Concept Misformation in Comparative Politics (III)
It is concrete examples of incorrect treatment of concepts in comparative politics that are analyzed in the final part of the article (for the first two parts see Polis, 2003, №№ 3 and 4). With models examined, of the usage of the “structure” and “function” categories and of the “pluralism”, “integration”, “participation” and “mobilization” concepts as examples, the author demonstrates that the basic problem of comparative studies is confusion as to the level of analysis, which entails conceptual stretching and logical inconsistencies. As a result, the very purpose of comparing is defeated, and we are left to swim in a sea of empirical and theoretical messiness. To overcome this situation, according to Sartori, it is necessary and possible (1) to develop the discipline along a medium level of abstraction with better intermediate categories, and (2) to manoeuvre, both upwards and downwards, along a ladder of abstraction in such a way as to bring together assimilation and differentiation, a relatively high explanatory power and a relatively precise descriptive content, macro-theory and empirical testing.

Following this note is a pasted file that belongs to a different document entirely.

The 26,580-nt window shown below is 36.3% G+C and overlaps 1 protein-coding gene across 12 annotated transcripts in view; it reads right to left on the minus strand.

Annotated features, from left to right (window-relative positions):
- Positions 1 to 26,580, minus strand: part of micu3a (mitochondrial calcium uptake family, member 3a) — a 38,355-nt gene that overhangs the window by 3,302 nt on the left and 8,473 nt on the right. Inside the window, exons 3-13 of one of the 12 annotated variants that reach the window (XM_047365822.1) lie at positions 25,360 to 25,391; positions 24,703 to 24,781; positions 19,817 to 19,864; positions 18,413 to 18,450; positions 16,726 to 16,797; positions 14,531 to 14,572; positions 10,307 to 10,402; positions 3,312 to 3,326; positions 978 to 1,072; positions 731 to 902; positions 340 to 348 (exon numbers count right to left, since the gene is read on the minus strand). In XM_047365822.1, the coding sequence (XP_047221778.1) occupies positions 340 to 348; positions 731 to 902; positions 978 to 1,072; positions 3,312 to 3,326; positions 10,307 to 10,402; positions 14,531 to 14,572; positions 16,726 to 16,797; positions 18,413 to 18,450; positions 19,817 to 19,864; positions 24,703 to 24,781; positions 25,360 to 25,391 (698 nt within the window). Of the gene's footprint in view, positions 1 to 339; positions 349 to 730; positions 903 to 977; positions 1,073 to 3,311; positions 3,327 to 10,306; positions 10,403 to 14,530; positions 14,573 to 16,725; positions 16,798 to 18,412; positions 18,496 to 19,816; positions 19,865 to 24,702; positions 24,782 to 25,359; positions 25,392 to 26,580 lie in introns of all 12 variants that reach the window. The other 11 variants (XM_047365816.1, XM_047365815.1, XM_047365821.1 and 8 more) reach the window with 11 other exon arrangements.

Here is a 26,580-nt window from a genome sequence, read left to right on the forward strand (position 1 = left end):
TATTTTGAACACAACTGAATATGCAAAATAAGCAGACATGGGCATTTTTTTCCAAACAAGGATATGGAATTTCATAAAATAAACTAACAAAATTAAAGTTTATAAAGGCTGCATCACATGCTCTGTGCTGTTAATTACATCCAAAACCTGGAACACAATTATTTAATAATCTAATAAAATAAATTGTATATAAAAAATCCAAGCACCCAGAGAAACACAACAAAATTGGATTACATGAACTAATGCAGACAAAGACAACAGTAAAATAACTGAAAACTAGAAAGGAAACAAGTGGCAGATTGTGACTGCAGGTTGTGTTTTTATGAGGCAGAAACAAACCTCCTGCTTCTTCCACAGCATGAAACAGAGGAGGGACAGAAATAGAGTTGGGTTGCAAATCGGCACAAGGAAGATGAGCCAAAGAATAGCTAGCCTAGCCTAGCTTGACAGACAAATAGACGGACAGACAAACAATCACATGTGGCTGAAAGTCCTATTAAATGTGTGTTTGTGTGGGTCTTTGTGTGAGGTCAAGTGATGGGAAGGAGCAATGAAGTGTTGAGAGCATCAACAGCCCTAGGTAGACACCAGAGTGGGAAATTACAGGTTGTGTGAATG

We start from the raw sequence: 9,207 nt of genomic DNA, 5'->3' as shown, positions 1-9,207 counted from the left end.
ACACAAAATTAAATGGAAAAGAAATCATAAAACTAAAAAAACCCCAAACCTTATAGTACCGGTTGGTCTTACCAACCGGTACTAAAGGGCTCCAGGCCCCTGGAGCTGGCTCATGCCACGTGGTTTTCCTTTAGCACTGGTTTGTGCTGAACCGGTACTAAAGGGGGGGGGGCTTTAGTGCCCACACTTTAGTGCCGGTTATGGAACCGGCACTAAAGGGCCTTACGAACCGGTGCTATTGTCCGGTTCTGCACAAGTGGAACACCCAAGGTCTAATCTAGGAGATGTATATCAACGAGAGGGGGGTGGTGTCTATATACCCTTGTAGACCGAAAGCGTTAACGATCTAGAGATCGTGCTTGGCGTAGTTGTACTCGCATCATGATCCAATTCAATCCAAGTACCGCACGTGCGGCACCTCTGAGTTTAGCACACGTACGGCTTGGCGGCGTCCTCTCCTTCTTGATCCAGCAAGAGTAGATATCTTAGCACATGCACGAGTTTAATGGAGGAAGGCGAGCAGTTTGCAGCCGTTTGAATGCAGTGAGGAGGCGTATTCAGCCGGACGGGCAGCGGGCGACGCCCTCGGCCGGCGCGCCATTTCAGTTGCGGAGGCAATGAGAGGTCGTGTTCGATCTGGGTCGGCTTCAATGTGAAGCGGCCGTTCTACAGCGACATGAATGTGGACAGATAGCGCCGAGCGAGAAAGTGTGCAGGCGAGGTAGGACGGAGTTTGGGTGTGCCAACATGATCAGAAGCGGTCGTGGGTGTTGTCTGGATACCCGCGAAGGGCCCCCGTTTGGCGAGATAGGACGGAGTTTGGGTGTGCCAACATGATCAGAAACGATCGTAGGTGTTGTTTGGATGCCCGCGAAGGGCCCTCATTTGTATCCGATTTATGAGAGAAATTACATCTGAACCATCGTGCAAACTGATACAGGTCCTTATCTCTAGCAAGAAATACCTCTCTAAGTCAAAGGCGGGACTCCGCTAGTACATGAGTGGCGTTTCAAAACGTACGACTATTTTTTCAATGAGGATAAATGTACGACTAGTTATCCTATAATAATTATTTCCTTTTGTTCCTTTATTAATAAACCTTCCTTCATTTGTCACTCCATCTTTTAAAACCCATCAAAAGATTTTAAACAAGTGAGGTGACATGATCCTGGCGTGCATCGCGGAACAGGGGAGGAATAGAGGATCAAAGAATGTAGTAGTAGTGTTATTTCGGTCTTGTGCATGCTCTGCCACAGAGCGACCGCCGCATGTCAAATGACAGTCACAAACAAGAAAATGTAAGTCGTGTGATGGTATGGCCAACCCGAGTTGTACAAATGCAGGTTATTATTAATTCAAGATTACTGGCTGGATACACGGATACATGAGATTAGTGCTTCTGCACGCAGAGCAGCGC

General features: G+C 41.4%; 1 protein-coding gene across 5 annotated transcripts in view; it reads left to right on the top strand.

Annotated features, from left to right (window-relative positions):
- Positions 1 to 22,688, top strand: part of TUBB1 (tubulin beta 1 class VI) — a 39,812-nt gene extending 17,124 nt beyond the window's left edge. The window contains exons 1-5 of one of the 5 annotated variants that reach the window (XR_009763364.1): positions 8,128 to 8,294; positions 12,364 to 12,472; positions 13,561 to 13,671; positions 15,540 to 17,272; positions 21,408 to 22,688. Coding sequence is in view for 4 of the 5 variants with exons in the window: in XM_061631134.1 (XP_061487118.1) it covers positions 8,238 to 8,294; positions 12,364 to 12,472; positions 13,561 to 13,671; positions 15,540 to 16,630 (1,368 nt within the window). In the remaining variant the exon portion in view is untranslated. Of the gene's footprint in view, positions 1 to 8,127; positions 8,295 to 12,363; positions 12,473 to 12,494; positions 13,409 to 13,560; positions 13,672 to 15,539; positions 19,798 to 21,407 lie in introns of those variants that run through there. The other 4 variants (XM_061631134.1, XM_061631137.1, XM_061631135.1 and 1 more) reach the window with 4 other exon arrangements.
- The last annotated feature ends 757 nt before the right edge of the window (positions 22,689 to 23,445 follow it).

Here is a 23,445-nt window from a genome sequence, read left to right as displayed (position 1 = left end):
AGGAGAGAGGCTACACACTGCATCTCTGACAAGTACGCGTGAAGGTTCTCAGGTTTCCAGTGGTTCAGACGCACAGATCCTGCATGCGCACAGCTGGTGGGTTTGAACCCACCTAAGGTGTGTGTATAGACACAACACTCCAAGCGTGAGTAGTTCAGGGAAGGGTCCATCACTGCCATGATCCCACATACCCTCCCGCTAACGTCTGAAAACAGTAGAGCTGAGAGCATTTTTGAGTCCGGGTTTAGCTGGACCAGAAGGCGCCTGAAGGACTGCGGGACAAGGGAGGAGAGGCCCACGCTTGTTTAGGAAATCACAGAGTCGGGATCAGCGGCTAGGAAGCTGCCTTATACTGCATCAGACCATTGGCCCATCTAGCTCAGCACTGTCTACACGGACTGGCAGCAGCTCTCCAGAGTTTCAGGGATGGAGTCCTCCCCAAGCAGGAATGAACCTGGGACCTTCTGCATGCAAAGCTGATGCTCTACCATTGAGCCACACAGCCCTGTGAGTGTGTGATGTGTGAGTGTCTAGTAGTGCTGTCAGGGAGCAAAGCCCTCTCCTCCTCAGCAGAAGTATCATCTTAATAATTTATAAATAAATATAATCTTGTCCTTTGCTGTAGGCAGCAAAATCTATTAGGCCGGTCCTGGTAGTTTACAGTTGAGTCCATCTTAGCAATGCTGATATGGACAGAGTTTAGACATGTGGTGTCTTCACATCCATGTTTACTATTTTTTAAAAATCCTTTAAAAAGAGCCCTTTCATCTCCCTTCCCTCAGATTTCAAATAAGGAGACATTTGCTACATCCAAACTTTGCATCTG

Russia's Transition to Pseudoconstitutionalism. – Polis. Political Studies. 2006. No2
Brinkman von A.,
Unauthoritative Laws (To the Psychology of Russian Executive Power) (Foreword by I.L. Belenky). – Polis. Political Studies. 2006. No1
Domination. – Polis. Political Studies. 1991. No6
An Essay on Liberties: A Universal and Unique Formula of Liberty Does Not Exist. – Polis. Political Studies. 1996. No1
Bureaucracy. – Polis. Political Studies. 1991. No5